Past Issues

Vol. 27 Issue 12


Smart Strategies: Appreciation vs. Recognition

It’s a safe bet to say we are all different.

We all have different communication styles, ways of thinking and making decisions, and individual motivations. Why should the way we go about showing appreciation be any different? I intentionally used the word appreciation versus recognition because there’s a big difference and impact between the two approaches. (more…)

Smart Strategies: Year-end tax planning

With over 130 new tax provisions, the historic Tax Cuts and Jobs Act offers year-end tax planning opportunities for individuals and businesses. 

It’s a perfect time to double-check whether any of these opportunities are a fit for your situation. (more…)

Simmons Security & Protection Services Inc.: New strategies offer sense of security in growing business

Angela Turner spent years helping to scale her family’s business, Simmons Security & Protection Services Inc.

The business has always been well-regarded for its high-quality, professionally-trained security guards that worked well with law enforcement. That’s in part because Simmons Security was founded with a mission to improve the level of security guard services offered in the community by her husband, John Turner, and brother-in-law, Michael Simmons — who have deep roots in law enforcement. (more…)

A Breach Is Just the Beginning: Make It the End by Monitoring the Dark Web

Hacking used to have one major barrier to entry: talent. Unfortunately, the dark web has enabled individuals with nothing more than a bad attitude and a small amount of spare cash to buy sophisticated hacking tools. This means that your data is more vulnerable than ever before.

When your business’s data is breached, criminals aren’t just getting personal information — they’re potentially getting all of the login credentials for every user on the breached website or platform.

So once these criminals have all this sensitive information, it couldn’t get any worse, right?

Wrong, because their next step is to use and then sell that information — yours and your customers’ — to other bad actors on the dark web. To keep from becoming a victim the second time your data makes the rounds, follow these three steps:

  1. Re-secure your sensitive data // First and foremost, change all your passwords. It’s not enough to add an exclamation point at the end or to replace an O with a 0. Resist the temptation to use similar passwords across many accounts because the odds are good that one of them will be breached at some point and all accounts that use that password — or its variations — will be compromised.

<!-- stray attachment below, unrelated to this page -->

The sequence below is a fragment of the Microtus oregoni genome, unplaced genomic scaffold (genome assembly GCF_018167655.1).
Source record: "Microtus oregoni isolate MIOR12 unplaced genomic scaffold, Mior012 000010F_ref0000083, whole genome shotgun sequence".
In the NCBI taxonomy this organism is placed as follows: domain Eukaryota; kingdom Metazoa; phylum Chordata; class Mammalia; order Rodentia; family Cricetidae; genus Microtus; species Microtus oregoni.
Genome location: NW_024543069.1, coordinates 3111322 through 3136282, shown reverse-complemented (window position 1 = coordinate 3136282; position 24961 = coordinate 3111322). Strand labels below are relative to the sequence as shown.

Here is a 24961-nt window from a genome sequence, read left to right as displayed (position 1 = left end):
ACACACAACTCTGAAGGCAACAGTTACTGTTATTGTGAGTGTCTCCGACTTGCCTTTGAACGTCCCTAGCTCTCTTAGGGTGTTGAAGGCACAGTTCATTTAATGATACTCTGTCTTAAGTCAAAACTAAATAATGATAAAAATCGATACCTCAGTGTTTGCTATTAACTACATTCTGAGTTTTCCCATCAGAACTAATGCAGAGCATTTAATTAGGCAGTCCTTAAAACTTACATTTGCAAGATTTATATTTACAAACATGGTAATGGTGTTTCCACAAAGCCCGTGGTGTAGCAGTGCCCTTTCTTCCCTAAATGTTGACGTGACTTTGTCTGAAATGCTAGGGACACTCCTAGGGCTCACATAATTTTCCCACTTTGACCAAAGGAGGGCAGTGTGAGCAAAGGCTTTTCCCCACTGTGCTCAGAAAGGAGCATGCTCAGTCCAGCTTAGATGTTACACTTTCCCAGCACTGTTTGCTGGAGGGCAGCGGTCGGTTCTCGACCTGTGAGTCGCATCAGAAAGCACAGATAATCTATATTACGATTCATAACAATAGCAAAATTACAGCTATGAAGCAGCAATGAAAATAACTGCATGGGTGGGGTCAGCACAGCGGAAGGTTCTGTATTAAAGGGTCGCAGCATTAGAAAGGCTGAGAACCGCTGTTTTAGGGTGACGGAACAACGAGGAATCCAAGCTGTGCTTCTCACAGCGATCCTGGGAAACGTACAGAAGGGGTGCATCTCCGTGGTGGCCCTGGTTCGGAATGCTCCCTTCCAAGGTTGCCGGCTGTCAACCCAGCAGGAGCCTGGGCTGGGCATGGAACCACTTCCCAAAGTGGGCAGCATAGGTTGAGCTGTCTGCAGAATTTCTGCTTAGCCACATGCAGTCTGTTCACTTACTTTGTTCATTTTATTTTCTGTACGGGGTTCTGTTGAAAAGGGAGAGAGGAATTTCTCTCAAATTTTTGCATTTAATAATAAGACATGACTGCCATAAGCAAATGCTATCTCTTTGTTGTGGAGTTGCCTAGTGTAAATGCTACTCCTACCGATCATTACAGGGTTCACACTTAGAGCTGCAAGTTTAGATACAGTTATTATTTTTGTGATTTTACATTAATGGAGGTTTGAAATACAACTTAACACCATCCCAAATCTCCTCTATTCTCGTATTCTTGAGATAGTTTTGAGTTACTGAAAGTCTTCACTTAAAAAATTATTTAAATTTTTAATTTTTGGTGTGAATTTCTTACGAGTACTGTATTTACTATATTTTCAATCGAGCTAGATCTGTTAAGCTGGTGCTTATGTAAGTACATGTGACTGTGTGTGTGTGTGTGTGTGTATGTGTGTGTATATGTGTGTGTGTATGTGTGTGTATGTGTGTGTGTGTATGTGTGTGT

2. Learn to spot phishing attempts // Phishing attempts are more sophisticated than they used to be. Instead of the trusty Nigerian prince with frozen assets, scammers trawl your contact information and personal networks to send invoices and wire transfer requests that precisely imitate your boss, co-worker, family member or bank. Knowing that this approach is a possibility is the first step in preventing this kind of fraud.
  3. Monitor the dark web // A security breach is like a break-in at your house. After thieves have taken anything of value, they’ll try to sell it for profit. In this case, the valuables are your sensitive data, and the marketplace is the dark web. And when the information goes up for sale, it’ll be cheap. Typically, a full package that includes a name, Social Security number, birth date, credit card number, CVV number and expiration date will cost only about $30 in an anonymous currency such as bitcoin.

Because sellers on dark web marketplaces have ratings just as they would on eBay or Amazon, they’re motivated to provide accurate information to their clients, which means buyers can be confident they’re getting the real thing. The only way to act quickly to protect yourself when your information appears is by monitoring the dark web for your own credentials.

The security breach is just that: a breach. Hackers use your personal information, but when they’re done, they’ll finance future efforts by selling that info to other criminals on the dark web. Knowing when your information is out there is vital to minimizing the impact of data breaches.


Contact


  1. (913) 432-6690
  2. PO Box 754
        Shawnee Mission, KS
        66201-0754
  3. editor@ithinkbigger.com

Connect

  1. Facebook
  2. Twitter
  3. Linked In
  4. Google Plus